History of the Towersey Railway Line

Towersey HaltThe railway was originally known as the ‘Wycombe extension’ and was first talked about in the mid 1850’s. It was designed to connect High Wycombe to Thame via Princes Risborough by a single track as part of the Great Western Railway.

The first sod was cut in Towersey in September 1859 by Mr. Edward Griffin who was one of the directors and lived in Towersey Manor at the time. The line was opened up on 1st August 1862. The service ran four trains daily in each direction between Thame and Paddington.This journey took some two and a half hours. A second class single fare to London from Thame cost 6/3d which is around 31.5p. A third class ticket cost around four shillings (20p). The line was extended to Oxford and completed in 1864.

Towersey waited 70 years for its own station on the line and it was eventually in place and opened up on 5th. June 1933. Towersey Halt was situated approximately a quarter of a mile from the village centre on the Towersey/Chinnor road. Access to the Halt was via a cinder track down the slope of the embankment on the village side of the line. The path is still there and provides access to the ‘Phoenix Trail’. The Halt was lit by three oil lamps along the platform. These lamps had to be lit by one of the villagers everyday.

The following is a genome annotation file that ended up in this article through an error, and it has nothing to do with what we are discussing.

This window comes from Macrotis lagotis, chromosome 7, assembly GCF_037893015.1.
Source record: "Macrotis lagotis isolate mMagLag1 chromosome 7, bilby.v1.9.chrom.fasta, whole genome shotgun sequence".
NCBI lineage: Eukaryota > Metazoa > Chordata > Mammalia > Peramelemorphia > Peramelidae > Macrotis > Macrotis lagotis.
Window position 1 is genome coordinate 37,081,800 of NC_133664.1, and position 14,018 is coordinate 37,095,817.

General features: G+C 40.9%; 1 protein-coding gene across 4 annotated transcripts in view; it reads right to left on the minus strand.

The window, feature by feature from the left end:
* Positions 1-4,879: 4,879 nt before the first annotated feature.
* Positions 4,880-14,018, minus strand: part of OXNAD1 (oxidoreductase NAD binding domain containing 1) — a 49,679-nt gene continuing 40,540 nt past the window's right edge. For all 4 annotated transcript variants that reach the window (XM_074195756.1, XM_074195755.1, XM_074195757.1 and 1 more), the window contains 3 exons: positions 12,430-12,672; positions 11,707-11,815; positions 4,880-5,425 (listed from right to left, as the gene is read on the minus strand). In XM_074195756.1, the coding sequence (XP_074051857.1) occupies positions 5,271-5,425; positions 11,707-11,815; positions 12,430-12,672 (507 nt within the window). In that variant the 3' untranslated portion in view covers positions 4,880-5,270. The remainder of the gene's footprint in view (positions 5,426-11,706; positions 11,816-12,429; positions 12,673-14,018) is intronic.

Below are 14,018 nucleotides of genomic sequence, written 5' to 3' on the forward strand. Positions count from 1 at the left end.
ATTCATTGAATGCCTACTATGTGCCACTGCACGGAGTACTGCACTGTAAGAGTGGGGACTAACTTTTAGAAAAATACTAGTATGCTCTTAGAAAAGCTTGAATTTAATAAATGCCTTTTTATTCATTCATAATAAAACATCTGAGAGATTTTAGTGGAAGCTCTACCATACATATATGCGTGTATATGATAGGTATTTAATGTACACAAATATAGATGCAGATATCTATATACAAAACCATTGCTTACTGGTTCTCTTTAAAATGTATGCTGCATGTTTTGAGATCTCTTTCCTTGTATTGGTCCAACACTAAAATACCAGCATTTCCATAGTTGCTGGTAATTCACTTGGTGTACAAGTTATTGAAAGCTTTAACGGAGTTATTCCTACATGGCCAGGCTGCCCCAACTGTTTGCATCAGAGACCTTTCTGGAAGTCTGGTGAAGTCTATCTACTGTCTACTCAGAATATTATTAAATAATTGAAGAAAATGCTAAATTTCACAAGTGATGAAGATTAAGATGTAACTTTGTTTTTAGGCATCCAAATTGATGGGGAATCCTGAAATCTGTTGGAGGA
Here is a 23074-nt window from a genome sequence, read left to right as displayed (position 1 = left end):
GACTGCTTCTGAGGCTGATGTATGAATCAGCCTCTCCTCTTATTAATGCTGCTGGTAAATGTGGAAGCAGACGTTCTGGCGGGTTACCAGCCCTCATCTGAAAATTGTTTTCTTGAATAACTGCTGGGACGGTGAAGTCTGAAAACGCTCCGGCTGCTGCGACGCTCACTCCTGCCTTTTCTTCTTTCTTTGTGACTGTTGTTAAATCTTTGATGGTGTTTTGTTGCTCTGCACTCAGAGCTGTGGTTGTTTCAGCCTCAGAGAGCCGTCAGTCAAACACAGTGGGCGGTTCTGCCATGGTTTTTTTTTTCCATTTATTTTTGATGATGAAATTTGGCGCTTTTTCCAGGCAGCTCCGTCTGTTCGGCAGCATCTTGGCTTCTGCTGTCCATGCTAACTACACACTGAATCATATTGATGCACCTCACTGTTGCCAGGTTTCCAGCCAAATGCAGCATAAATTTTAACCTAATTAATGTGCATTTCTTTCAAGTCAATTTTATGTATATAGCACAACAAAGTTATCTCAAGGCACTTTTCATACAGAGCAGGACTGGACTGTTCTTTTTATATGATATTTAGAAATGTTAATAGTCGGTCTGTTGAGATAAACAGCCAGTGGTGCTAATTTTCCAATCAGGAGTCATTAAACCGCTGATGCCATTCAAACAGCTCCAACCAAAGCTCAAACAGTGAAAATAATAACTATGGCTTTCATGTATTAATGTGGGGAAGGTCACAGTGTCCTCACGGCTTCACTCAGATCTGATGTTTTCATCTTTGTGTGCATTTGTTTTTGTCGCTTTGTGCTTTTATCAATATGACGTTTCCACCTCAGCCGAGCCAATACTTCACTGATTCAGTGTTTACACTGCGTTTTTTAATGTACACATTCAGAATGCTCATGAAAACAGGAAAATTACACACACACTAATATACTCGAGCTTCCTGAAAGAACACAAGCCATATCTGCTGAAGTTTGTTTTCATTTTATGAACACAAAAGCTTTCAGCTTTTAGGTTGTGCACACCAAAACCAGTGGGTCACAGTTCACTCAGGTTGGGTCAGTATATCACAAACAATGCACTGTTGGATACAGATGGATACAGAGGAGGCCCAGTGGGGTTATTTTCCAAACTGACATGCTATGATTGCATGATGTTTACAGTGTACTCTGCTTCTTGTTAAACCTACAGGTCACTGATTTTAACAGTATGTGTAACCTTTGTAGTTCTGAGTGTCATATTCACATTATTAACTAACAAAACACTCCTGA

In 1963 the line ceased to be used as a passenger line. The last train ran on 6th January that year. However, the line was still used for goods traffic between Thame and Oxford until 1965. In 1969 part of the track was removed but the line was still used to transport oil to the Shell-Mex and BP terminal until its closure in the 1980’s when the line was abandoned and the track remove.

In 1997 the conversion was started to make a footpath, cycle way and bridle path to be known as the Phoenix Trail.